Everyone Has a Weakness

>> Sunday, May 3, 2009

Characters. I've mentioned before that I love them, that they are the key to my fiction. You all also know that blew off everything else to drool over and enjoy Wolverine on Friday. I'm not braggin', just sayin'.

But it got me to thinking. One thing that makes Wolverine so popular is, I think, not his own powers or invulnerabilities, but those things he is vulnerable to.

I remember once telling my husband that a character he was playing with was "too perfect". He was the best at this and that and the other, couldn't be killed, yadda yadda yadda. I explained that people didn't find characters like that appealing. People like to see characters that can fight the odds to success, that have weaknesses, failings, things they don't do well. Who can identify with perfection?

And its those bits of identification either with features of our own or features we wish we have that enable us to really like a character on screen or on paper, allowing ourselves to imagine ourselves in a similar situation. Too perfect, too flawless, too invulnerable - what do we have in common?

So, what about Wolverine can we identify? I mean, he has long claws of a mythical metal that he can slide in and out of his fists at will. Most of us don't have that. And he can heal from almost all physical damage, even brain damage. We can't do that. And his skeleton is infused with that same mythical metal (due to a very painful process) - and that's not really something that's common.

But he does have characteristics we can understand. For instance, he cares about people and people who care about people can have their fears for those they love used - and can be healed by that love. He's short tempered and his strong emotions can blind him to the big picture and lead him to do things he might not be proud of if he were calm. He can make poor decisions like anyone else. He can (and is) manipulated and outsmarted by others. He can feel pain, both physical and emotional.

And even his superpowers can be identified with to an extent. He is resilient and many of us are as well. We can survive things that might kill another.

Understanding and acknowledging those vulnerabilities makes him more lifelike, more believable, more appealing than if he were perfect. I have two characters that are too close to perfect in my newest novel. That's leavened, to an extent, because they are each others' weakness, but I would do myself a favor by adding to their disadvantages during my next rewrite.

So, when you're writing a character or dreaming of your perfect novel, remember that someone who's good at everything, who always makes the right decision, who never misunderstands someone or makes a mistake may seem like the "perfect" protagonist, but really, he or she is really missing a few "perfect" features. You know, like kryptonite. Tomorrow, I might talk about Edward from Twilight.


  • Maine

    I'm not fan of x-mens, but i used to like anti-heroes in marvel comics. anti-heroes are something that always attracted me to life. they're not vilians nor they're heroes. but they add spice to story.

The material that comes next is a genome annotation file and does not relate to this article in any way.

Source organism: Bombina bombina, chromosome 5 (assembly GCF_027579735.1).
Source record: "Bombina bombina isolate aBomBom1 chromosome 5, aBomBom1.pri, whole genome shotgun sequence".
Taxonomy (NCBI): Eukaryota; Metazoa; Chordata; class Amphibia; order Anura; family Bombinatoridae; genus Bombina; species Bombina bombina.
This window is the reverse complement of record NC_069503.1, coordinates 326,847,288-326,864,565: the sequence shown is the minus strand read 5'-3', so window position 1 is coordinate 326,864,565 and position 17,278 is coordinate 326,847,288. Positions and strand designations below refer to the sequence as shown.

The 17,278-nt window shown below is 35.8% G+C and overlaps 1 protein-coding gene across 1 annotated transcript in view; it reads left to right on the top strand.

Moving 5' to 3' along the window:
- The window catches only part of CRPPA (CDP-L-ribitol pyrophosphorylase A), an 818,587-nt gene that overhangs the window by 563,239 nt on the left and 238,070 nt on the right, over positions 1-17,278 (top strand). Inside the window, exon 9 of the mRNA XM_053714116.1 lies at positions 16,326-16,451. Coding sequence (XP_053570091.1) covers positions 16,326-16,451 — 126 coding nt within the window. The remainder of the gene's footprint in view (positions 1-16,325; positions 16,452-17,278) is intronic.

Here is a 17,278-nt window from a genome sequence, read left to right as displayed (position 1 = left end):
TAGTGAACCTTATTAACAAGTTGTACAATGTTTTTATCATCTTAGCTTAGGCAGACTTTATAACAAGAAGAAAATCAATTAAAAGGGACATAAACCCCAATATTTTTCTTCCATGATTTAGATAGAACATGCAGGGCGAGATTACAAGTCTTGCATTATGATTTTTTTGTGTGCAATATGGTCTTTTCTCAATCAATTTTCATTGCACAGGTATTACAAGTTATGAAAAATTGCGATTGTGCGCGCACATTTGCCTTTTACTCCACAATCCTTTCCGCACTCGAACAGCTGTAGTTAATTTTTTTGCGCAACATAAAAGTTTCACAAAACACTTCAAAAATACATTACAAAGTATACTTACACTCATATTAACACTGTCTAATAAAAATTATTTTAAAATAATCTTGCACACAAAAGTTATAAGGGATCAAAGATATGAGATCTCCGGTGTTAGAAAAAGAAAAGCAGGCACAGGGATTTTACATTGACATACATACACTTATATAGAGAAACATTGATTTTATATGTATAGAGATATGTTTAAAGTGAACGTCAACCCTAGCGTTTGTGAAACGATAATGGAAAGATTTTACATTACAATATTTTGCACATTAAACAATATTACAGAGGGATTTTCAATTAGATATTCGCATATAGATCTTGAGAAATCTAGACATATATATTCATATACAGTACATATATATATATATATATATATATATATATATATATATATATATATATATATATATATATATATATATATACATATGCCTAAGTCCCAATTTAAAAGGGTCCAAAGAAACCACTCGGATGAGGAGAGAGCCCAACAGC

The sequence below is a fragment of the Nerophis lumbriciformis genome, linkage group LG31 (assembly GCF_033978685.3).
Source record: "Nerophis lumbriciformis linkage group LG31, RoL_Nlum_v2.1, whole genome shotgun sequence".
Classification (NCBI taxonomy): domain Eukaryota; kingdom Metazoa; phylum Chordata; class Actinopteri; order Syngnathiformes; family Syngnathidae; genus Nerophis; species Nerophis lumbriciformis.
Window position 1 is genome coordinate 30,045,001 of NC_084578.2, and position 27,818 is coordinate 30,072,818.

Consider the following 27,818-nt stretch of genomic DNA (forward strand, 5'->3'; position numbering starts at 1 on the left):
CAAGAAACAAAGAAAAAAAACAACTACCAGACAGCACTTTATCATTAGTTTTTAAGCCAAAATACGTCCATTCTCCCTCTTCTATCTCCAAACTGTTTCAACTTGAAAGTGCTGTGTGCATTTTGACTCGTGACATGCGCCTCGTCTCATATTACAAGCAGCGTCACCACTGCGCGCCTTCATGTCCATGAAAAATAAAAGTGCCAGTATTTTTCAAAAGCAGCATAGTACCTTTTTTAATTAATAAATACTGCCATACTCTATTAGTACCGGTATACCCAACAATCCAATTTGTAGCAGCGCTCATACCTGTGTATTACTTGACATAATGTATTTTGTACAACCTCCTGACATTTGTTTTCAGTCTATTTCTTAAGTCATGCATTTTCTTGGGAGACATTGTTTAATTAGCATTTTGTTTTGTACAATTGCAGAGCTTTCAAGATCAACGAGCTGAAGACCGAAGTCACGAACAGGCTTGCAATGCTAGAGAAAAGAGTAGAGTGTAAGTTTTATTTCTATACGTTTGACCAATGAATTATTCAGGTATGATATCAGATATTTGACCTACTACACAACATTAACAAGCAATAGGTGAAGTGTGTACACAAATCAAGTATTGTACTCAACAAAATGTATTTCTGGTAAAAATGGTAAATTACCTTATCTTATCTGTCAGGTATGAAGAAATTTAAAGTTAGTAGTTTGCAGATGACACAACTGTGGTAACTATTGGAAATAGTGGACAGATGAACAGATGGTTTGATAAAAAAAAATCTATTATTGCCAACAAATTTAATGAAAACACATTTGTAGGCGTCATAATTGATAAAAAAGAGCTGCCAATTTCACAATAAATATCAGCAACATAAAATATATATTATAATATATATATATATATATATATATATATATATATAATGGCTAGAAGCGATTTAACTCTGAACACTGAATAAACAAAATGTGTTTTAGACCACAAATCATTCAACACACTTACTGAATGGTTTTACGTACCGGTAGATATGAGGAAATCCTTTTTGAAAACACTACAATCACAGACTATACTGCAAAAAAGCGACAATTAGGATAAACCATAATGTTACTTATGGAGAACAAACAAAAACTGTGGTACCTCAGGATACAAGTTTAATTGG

x-men origin series will definitely cash in when magneto will release. On point of weakness, mine is that " i took wrong decision when i'm too angry or feel offended". :p

    anyway, have you ever tried manga, animes? (japenese). Bleach anime is perfect to see max no of anti-heroes and vilians without any vulnerability. check aizen souske of bleach, he seems to be without any vulnerability. ;)

    looking forward to your next post on this.

  • Stephanie B

    The movies represent the extent of my fandom so I'm not really either.

    I have seen many anime (my husband and daughter are big fans) and I've read a few manga. I'm not hard core, though I know what you mean. I'm actually a fan of Fruits Basket if I have a favorite.

  • flit

    oh do talk about Edward from Twilight... maybe you'll come up with some redeeming feature and I'll someday be able to stand to finish the book LOL

  • Shakespeare

    I love Edward, despite his perfection... but the books would be fra more interesting if he had something that made him truly vulnerable. What I would not want is something that constantly got in the way of his affection for Belle... that would make the series little more than a stupid sit-com (like the whole Ross-Rachel thing on friends, which it sort of does in the first three books, anyway).

    Part of Wolverine's vulnerability is how weak his abilities are against so many of the other X-Men. He's strong, and he has those claws, but he's really no match for so many of the others... I think of how much he couldn't match Magneto's ability to manipulate metal (talk about pain!)... but Wolverine doesn't give up, even if he knows he is significantly outmatched. He has to rely on the help from others, though, and that's in itself hard for him.

    As you can see, I'm a HUGE fan of Wolverine. He's right up there with other comic book heroes... far more appealing than Superman for me. Right up there with Harry Potter.

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